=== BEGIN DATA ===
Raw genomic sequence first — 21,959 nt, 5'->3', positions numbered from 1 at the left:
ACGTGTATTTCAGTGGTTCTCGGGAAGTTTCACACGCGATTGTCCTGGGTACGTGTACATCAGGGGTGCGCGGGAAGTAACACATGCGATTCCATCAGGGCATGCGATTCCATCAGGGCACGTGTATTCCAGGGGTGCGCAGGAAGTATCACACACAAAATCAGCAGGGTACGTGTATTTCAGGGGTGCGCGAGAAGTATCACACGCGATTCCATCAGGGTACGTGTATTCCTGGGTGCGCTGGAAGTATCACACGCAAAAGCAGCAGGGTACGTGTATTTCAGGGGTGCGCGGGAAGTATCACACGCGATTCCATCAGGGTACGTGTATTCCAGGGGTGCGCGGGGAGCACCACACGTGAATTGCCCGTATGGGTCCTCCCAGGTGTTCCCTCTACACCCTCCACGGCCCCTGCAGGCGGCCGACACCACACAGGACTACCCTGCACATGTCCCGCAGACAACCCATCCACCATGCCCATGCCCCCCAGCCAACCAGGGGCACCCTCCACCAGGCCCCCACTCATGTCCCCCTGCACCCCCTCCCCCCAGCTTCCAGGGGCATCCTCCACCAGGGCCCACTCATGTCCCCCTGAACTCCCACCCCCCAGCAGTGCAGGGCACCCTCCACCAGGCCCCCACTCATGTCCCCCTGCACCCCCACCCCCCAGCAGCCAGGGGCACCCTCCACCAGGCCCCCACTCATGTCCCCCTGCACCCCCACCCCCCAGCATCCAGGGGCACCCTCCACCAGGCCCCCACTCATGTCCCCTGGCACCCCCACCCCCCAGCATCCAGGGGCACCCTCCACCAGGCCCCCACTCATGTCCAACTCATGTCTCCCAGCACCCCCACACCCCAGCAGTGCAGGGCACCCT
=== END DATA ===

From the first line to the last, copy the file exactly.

Raw genomic sequence first — 21,959 nt, 5'->3', positions numbered from 1 at the left:
ACGTGTATTTCAGTGGTTCTCGGGAAGTTTCACACGCGATTGTCCTGGGTACGTGTACATCAGGGGTGCGCGGGAAGTAACACATGCGATTCCATCAGGGCATGCGATTCCATCAGGGCACGTGTATTCCAGGGGTGCGCAGGAAGTATCACACACAAAATCAGCAGGGTACGTGTATTTCAGGGGTGCGCGAGAAGTATCACACGCGATTCCATCAGGGTACGTGTATTCCTGGGTGCGCTGGAAGTATCACACGCAAAAGCAGCAGGGTACGTGTATTTCAGGGGTGCGCGGGAAGTATCACACGCGATTCCATCAGGGTACGTGTATTCCAGGGGTGCGCGGGGAGCACCACACGTGAATTGCCCGTATGGGTCCTCCCAGGTGTTCCCTCTACACCCTCCACGGCCCCTGCAGGCGGCCGACACCACACAGGACTACCCTGCACATGTCCCGCAGACAACCCATCCACCATGCCCATGCCCCCCAGCCAACCAGGGGCACCCTCCACCAGGCCCCCACTCATGTCCCCCTGCACCCCCTCCCCCCAGCTTCCAGGGGCATCCTCCACCAGGGCCCACTCATGTCCCCCTGAACTCCCACCCCCCAGCAGTGCAGGGCACCCTCCACCAGGCCCCCACTCATGTCCCCCTGCACCCCCACCCCCCAGCAGCCAGGGGCACCCTCCACCAGGCCCCCACTCATGTCCCCCTGCACCCCCACCCCCCAGCATCCAGGGGCACCCTCCACCAGGCCCCCACTCATGTCCCCTGGCACCCCCACCCCCCAGCATCCAGGGGCACCCTCCACCAGGCCCCCACTCATGTCCAACTCATGTCTCCCAGCACCCCCACACCCCAGCAGTGCAGGGCACCCT